A novel microrobotics system, assembled by a French nanorobotics team at the Femto-ST Institute in Besançon, France, pushes the limits of optical nanotechnologies.
The µRobotex nanofactory, integrating a number of current technologies, constructs tiny structures in a huge vacuum chamber, and with nanometer precision attaches components onto optical fiber tips. The innovative microhouse construction has been featured in the Journal of Vacuum Science and Technology A, from AIP Publishing, and shows how scientists can improve optical sensing technologies when they exploit electron beams, ion guns, and finely controlled robotic piloting.
To date, no robotic actuators were included in lab-on-fiber technologies for nanoassembly, and therefore working at this scale prevented engineers from constructing microstructures. Now, this latest innovation makes it possible to install miniaturized sensing elements on fiber tips, allowing engineers to view and exploit various components. Thanks to this development, optical fibers as thin as human hair can possibly be integrated into inaccessible locations like blood vessels and jet engines to detect viral molecules or radiation levels.
For the first time we were able to realize patterning and assembly with less than 2 nanometers of accuracy, which is a very important result for the robotics and optical community.
Jean-Yves Rauch, Author
Whit a single vacuum chamber, the French engineers integrated all the technological components for nanoassembly such as a gas injection system, a focused ion beam, and a small maneuverable robot, and also installed a microscope to observe the assembly process. “We decided to build the microhouse on the fiber to show that we are able to realize these microsystem assemblies on top of an optical fiber with high accuracy,” Rauch said.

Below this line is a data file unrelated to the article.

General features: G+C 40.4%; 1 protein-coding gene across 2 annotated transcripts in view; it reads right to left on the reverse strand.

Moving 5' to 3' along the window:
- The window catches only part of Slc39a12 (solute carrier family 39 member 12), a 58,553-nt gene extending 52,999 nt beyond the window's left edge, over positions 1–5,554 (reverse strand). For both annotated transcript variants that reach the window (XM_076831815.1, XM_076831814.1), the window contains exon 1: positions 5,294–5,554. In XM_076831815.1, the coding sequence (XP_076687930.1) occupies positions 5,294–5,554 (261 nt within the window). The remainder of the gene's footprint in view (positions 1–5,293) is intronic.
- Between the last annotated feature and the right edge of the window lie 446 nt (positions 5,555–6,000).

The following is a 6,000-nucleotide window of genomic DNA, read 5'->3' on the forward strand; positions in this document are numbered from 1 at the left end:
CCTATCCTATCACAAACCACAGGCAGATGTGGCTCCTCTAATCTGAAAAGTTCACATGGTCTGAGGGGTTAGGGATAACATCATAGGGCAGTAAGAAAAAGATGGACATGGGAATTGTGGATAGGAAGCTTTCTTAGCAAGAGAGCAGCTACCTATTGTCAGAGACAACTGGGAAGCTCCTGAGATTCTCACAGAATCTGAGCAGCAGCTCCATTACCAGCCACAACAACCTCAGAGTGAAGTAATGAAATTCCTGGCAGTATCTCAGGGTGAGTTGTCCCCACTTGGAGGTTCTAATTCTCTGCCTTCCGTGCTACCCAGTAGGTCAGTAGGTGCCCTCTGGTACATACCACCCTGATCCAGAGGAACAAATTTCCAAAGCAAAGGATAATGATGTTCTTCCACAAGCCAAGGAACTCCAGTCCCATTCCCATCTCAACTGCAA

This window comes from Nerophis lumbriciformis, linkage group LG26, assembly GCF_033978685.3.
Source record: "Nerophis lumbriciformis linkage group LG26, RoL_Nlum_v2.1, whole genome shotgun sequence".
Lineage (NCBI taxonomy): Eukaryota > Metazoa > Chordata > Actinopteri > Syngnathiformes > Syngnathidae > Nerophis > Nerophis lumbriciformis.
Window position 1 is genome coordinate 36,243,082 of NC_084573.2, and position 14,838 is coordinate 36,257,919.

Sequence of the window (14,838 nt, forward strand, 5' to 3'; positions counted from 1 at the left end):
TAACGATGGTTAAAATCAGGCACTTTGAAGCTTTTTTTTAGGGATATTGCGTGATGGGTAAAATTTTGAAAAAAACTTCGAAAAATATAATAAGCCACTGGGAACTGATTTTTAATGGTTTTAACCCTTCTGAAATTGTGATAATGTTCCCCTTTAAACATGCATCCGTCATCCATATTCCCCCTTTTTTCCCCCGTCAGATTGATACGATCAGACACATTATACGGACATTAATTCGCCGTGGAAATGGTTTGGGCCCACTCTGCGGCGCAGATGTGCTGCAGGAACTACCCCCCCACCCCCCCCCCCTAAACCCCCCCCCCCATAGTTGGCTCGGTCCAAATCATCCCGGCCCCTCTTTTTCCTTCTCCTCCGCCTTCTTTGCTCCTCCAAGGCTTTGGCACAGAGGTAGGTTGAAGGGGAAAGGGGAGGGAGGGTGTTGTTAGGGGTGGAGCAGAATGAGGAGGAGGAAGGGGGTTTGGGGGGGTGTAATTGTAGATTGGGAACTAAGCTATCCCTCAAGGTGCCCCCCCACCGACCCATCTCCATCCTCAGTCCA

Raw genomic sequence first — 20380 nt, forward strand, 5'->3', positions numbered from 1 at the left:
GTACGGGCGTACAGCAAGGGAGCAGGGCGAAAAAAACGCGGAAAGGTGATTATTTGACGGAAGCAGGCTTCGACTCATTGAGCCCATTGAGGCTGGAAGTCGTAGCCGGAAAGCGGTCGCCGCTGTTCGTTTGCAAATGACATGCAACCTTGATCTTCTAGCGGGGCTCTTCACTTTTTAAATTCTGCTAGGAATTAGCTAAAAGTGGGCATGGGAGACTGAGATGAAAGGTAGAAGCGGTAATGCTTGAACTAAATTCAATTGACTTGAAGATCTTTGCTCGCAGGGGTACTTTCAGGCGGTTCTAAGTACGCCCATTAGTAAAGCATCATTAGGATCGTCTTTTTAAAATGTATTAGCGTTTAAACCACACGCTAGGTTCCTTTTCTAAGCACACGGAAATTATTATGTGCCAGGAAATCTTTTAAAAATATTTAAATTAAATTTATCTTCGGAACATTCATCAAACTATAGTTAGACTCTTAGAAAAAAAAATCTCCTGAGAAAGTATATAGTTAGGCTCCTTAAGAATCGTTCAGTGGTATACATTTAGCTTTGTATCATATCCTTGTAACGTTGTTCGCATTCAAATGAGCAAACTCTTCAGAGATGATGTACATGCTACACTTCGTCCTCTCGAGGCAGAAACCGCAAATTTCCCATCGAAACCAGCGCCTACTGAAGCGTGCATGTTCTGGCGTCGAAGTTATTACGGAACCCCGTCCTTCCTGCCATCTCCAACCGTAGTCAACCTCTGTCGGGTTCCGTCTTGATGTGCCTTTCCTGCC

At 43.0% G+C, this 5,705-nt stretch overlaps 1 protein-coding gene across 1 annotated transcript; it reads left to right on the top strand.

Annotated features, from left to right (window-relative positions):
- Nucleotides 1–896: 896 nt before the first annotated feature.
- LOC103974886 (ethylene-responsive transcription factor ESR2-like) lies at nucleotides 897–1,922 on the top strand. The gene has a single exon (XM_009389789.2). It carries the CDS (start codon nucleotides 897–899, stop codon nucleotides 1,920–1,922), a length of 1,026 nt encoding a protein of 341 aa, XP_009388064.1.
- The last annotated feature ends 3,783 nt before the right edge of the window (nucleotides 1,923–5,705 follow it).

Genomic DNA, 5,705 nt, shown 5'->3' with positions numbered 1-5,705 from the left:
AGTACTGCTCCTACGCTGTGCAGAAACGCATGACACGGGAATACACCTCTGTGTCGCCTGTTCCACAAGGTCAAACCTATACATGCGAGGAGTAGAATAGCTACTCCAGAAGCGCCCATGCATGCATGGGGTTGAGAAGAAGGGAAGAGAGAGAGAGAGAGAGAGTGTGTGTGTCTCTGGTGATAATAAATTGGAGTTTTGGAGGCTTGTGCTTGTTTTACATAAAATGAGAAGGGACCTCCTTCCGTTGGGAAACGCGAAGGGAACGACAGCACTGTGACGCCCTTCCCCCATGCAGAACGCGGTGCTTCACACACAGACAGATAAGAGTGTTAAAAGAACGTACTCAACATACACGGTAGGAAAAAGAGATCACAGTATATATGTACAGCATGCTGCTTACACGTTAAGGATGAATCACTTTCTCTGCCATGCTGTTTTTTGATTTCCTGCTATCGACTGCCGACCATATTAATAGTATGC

Although constructing a microhouse is similar to creating a massive dice from a piece of paper, nanoassembly calls for more advanced tools. First, the focused ion beam is utilized like scissors to score or cut the silica membrane “paper” of the house. Then, after the walls fold into position, a lower power setting is chosen on the ion gun and the gas injection system fixes the structure’s edges into place. Finally, the gas injection and low-power ion beam gently sputters a tiled pattern on the roof—a detail that underscores the system’s flexibility and accuracy.
During this process, the ion gun had to concentrate on a section that measures just 300 micrometers by 300 micrometers so as to fire ions onto the silica membrane and fiber tip.
“It’s very challenging to pilot the robot with high accuracy at this cross point between the two beams,” said Rauch. He elaborated that two engineers controlled the process by working at multiple computers. While several steps are already automated, the engineers are hoping to automate all the robotic stages of assembly in the future.
With the help of the µRobotex system, the nanorobotics team is now building functionalized microstructures to locate particular molecules by fixing their microstructures onto optical fibers. By building smaller structures and attaching these onto carbon nanotubes, which measure just 20 nanometers to 100 nanometers in diameter, the engineers hope to push the limits of the technology even further.